Seems that in 2016 non-hydroelectric renewables were 29% of electricity generation. Fossil fuels were 55%. Unfortunately the EIA doesn’t break down the different types of fossil fuels.

    • Replies: @Mitleser
  8. Anonymous[381] • Disclaimer says:
    @German_reader

    If European youths were really so green, they would drop the cosmopolitanism, opting for a farmer’s life. They won’t give up their city amenities, even if an economy of scarcity is the future. A taste for urban trendiness is not a sign of a majorly educated mind. It shows in most of the European countries’ Ag exports. Only France and Romania are up there in the big leagues, with Germany showing up only a little despite all of their “green” trendies.

    http://charleshughsmith.blogspot.com/2019/

    The Brazil of South America and the USA, the Brazil of North America, do pretty well in this economic scenario, though probably not in the way that Thomas Jefferson would have approved of with the small independent farms. The Millennials, USA also cannot be bothered to grow their own food.

    • Replies: @Felix Krull
  9. Mr. Karlin will be glad to hear that The Hill has placed Andrew Yang 10th on a list of the top 10 Democratic candidates:
    https://thehill.com/homenews/campaign/445504-the-top-10-democrats-in-the-2020-race

  10. notanon says:
    @216

    i think victory through electoral politics is likely in eastern and southern Europe but less so in the hajnal zone – at least not until “normality” has been re-normalized by success elsewhere.

    • Replies: @216
    , @dfordoom
  11. notanon says:

    Greens = bourgeois bolsheviks

    The “technoutopians” remain in the electoral gutter, and I suppose will likely remain there (though who knows?).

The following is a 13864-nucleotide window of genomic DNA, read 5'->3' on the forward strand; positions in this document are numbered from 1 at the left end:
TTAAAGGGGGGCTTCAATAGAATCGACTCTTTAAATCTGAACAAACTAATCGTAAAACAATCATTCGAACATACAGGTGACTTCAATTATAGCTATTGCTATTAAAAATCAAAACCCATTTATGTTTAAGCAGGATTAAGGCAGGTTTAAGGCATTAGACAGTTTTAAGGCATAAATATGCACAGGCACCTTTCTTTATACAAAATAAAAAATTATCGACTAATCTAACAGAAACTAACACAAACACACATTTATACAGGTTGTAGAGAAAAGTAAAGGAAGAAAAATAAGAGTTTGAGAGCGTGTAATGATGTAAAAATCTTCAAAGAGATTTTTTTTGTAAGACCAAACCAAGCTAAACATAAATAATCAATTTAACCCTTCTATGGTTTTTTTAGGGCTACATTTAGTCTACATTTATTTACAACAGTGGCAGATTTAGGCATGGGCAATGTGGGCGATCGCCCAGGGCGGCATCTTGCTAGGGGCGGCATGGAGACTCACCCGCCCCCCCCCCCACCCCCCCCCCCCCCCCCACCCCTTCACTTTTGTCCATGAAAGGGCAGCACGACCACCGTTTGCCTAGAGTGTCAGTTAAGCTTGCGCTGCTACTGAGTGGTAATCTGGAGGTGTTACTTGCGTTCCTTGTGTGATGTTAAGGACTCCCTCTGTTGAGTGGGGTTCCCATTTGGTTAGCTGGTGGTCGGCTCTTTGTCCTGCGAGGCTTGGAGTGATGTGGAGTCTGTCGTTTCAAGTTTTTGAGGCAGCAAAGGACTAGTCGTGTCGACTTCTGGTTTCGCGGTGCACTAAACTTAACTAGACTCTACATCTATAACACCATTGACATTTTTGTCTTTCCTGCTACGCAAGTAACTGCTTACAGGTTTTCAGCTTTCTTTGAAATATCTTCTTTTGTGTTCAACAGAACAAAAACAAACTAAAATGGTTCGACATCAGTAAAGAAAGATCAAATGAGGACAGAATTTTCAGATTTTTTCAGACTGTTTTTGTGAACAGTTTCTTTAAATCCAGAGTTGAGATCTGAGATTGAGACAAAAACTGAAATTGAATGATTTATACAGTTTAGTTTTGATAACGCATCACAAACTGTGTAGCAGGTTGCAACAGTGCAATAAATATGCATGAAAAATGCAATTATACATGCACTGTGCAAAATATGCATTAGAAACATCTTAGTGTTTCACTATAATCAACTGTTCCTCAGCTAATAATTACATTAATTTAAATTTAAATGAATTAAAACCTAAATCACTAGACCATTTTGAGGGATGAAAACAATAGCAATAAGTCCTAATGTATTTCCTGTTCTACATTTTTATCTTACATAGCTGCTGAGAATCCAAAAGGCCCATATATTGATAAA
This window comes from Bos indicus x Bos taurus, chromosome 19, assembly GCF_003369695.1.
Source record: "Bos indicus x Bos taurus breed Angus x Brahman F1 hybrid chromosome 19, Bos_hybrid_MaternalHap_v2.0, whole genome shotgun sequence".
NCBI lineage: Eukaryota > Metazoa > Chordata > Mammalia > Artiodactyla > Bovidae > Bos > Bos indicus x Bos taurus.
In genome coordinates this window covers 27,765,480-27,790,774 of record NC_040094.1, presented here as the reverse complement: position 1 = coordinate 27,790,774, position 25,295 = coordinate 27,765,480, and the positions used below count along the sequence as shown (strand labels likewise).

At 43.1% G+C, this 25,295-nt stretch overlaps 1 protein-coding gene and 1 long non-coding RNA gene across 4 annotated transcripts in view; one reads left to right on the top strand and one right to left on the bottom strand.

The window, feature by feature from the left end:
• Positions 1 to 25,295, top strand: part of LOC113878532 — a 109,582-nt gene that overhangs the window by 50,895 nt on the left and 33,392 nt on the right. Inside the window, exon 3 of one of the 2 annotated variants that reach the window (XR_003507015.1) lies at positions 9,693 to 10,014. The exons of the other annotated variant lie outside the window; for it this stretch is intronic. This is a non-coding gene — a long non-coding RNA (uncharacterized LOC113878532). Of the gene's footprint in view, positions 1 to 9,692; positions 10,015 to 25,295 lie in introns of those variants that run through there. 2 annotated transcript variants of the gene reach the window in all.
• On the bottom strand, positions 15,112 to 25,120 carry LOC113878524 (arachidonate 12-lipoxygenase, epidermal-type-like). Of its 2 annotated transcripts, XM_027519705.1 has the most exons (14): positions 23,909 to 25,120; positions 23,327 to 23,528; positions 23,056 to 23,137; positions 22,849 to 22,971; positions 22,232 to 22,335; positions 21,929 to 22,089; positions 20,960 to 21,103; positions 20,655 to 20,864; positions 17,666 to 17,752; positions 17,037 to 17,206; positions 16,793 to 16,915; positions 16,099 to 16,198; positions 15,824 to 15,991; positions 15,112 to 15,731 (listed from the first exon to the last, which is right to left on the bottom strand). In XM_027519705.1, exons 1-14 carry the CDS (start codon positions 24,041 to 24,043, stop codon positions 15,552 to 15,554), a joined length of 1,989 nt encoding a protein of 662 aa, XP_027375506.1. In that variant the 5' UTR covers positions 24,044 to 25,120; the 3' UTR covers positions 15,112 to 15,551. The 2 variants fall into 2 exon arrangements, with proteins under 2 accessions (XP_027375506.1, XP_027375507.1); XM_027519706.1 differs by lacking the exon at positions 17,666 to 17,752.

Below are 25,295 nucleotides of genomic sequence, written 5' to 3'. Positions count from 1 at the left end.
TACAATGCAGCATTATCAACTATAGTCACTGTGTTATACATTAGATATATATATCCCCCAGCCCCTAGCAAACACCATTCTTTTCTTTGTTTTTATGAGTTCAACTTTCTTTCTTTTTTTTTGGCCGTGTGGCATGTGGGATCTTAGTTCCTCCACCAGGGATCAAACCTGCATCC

they might not make much of a direct dent electorally but if they come up with an uncensorable internet they will indirectly decide the future imo.

  12. 216 says:
    @notanon

    If I can think back to before the Ukraine war, Russia had considerably more “soft power” in the East than it does today. Libya was a fiasco for the West, and under a left-wing US president.

    In the local US context, the dissident Right movements gained considerable softpower in ’16 via meme magic, and then lost it when their leader was publicly sucker punched. The recent UK milkshake attacks are an echo.

    Some of the peripheral European countries should consider inviting Chinese investment as a counterbalance to the US and the Blue Banana.

  13. @notanon

    Greens = bourgeois bolsheviks

    Watermelons: green on the outside, red on the inside.

  14. @Anonymous

    If European youths were really so green, they would drop the cosmopolitanism, opting for a farmer’s life

    Dirt farming is not green, on the contrary. Urbanites have a smaller environmental footprint than rural people. It’s like people who believe it’s green for every household to have a powerplant, instead of just having one big plant and an electrical grid.